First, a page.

With the ever increasing federal estate tax exemption, and the fact that we do not have a federal estate tax in 2010, most practitioners are not giving much thought to the use of QDOTs. This is because many practitioners are trying to avoid the large federal estate tax and not the smaller NJ Estate tax. If the estate is not going to be subject to the federal estate tax, the thinking is that there is no need to set up a QDOT for the surviving spouse.

Unfortunately, New Jersey has a little known rule that subjects the estate of a decedent to the New Jersey Estate tax if assets in are being left to a non-citizen spouse. This could create a significant tax on the death of the first spouse and another tax when the surviving spouse dies as well.

To avoid the NJ Estate tax, a QDOT can be set up for the surviving non-citizen spouse to deal with assets passing to him or her. Normally, if a QDOT is set up, almost all distributions other than income distributions and distributions for hardship will be subject to the federal estate tax. However, it appears that according to Treasury Regulation 20.2056a-6, the federal estate tax would not kick in until after the original decedent's exemptions are used up.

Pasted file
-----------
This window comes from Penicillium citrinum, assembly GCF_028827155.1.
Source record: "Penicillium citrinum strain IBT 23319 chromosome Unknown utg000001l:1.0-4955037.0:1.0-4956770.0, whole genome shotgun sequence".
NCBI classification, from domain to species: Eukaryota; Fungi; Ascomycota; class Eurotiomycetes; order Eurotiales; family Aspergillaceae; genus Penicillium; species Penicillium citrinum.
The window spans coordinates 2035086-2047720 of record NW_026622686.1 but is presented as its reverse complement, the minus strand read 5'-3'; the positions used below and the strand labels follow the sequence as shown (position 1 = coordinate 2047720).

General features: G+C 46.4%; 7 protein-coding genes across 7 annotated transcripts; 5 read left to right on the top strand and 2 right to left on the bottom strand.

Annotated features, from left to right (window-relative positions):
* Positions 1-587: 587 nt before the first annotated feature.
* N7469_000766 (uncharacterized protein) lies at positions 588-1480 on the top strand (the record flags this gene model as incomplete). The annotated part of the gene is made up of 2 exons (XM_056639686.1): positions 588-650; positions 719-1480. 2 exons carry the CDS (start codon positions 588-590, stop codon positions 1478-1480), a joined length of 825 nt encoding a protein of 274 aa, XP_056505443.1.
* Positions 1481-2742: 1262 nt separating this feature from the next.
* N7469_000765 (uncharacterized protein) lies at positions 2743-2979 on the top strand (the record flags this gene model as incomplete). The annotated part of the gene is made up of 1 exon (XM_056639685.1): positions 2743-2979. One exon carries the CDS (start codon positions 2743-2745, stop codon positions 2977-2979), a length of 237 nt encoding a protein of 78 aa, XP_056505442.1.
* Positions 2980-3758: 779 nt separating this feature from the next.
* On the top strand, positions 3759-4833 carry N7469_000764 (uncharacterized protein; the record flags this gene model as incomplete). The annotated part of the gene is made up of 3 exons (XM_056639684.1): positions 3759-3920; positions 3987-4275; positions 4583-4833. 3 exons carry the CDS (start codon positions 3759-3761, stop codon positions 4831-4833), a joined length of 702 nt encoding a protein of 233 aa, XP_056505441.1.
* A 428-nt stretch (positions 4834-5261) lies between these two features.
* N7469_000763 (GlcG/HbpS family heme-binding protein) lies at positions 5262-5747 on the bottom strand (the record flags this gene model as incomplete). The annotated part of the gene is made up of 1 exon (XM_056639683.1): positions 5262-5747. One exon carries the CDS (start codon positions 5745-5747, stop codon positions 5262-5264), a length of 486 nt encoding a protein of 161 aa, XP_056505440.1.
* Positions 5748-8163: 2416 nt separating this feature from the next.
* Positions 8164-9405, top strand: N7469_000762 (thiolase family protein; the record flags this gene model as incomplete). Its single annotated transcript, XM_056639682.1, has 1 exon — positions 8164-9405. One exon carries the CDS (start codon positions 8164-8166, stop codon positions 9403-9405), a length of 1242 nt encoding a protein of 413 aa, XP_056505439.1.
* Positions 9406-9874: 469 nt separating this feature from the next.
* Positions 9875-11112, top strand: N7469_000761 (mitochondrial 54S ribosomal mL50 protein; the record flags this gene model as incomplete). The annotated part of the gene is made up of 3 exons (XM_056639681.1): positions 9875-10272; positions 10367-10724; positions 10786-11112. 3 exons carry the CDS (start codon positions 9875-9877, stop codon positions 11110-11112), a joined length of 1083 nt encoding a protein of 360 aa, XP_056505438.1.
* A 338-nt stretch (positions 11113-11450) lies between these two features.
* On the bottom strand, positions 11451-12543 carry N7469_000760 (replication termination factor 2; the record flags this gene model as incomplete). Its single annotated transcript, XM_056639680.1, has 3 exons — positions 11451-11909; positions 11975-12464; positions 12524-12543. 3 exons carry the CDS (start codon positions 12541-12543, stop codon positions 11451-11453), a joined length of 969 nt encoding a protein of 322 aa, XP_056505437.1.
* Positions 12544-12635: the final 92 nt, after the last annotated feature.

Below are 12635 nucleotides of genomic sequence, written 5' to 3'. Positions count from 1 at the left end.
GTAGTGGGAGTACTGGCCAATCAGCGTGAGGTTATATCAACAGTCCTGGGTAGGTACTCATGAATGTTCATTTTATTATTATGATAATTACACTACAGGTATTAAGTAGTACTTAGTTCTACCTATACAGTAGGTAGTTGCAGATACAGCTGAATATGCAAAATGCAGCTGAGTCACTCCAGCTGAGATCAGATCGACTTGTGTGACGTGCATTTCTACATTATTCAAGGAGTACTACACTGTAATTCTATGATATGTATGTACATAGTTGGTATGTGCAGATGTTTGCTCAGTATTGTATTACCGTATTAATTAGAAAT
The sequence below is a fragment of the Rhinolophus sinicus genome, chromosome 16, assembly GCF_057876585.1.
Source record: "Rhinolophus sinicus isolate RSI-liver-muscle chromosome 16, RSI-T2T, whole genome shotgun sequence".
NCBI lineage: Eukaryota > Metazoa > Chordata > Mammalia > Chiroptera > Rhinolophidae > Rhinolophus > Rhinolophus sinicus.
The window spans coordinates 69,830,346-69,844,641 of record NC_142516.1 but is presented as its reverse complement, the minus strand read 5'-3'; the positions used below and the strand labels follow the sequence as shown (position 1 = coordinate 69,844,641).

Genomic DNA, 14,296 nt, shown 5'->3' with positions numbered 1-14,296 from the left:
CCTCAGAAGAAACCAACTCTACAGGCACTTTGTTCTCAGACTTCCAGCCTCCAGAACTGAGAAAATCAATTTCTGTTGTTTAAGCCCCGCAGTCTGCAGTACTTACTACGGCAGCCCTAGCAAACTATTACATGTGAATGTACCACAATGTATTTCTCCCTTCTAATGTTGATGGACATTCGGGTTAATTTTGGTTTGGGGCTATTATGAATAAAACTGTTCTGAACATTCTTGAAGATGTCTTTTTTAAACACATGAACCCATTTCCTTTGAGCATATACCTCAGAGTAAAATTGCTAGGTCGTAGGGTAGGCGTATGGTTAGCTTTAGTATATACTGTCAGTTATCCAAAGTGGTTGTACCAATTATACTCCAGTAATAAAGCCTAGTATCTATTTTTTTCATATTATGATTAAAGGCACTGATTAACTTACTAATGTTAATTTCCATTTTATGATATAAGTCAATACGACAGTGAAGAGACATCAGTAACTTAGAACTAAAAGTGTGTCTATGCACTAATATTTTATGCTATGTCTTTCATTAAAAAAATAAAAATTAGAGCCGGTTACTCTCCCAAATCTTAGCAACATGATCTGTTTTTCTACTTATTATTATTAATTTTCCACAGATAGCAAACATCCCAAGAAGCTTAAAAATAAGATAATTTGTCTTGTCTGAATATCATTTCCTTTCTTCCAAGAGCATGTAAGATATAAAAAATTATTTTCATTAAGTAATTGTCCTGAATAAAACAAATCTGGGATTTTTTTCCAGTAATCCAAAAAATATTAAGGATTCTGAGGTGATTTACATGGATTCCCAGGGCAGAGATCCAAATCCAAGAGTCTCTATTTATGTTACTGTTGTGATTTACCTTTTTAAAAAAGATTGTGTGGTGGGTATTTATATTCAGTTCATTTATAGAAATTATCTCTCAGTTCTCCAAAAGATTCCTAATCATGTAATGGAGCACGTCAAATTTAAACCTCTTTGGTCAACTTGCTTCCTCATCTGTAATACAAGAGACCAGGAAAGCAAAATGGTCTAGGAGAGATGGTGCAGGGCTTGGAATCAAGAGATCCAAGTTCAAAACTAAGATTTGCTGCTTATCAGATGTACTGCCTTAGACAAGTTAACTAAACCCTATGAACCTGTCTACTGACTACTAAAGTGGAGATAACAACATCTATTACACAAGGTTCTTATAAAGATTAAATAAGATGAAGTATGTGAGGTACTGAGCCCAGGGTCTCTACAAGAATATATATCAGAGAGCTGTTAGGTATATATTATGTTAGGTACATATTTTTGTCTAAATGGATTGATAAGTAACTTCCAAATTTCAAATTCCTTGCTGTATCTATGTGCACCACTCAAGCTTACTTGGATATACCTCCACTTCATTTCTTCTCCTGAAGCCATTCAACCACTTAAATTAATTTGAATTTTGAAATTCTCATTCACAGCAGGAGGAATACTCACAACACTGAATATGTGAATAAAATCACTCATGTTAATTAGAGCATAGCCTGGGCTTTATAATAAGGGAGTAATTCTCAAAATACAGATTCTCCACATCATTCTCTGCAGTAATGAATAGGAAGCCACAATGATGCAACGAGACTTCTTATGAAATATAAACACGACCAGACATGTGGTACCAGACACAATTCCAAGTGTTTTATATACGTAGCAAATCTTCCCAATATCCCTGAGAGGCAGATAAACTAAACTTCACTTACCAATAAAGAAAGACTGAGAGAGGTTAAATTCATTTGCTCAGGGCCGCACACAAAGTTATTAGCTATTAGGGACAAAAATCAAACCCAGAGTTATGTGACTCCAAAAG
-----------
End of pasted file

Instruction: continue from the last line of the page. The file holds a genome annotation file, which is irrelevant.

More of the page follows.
If the surviving spouse intends on becoming a citizen shortly after the first spouse passes, the QDOT can be dissolved with no tax consequences provided no disqualifying distributions were made.

The New Jersey QDOT trap only applies to decedents who own more than $675,000 at the time of their death and who were married to non-citizen spouses. However, when calculating the size of a decedent's estate, New Jersey will look at all of the decedent's assets, including retirement accounts, life insurance homes, stocks, bonds, etc.

(Note: it does not matter if the decedent is a citizen or a permanent resident alien. What is important is the citizenship of the surviving spouse.)

REVISION NOTE: This posting was revised on October 19, 2011 to correct errors and make clarifications.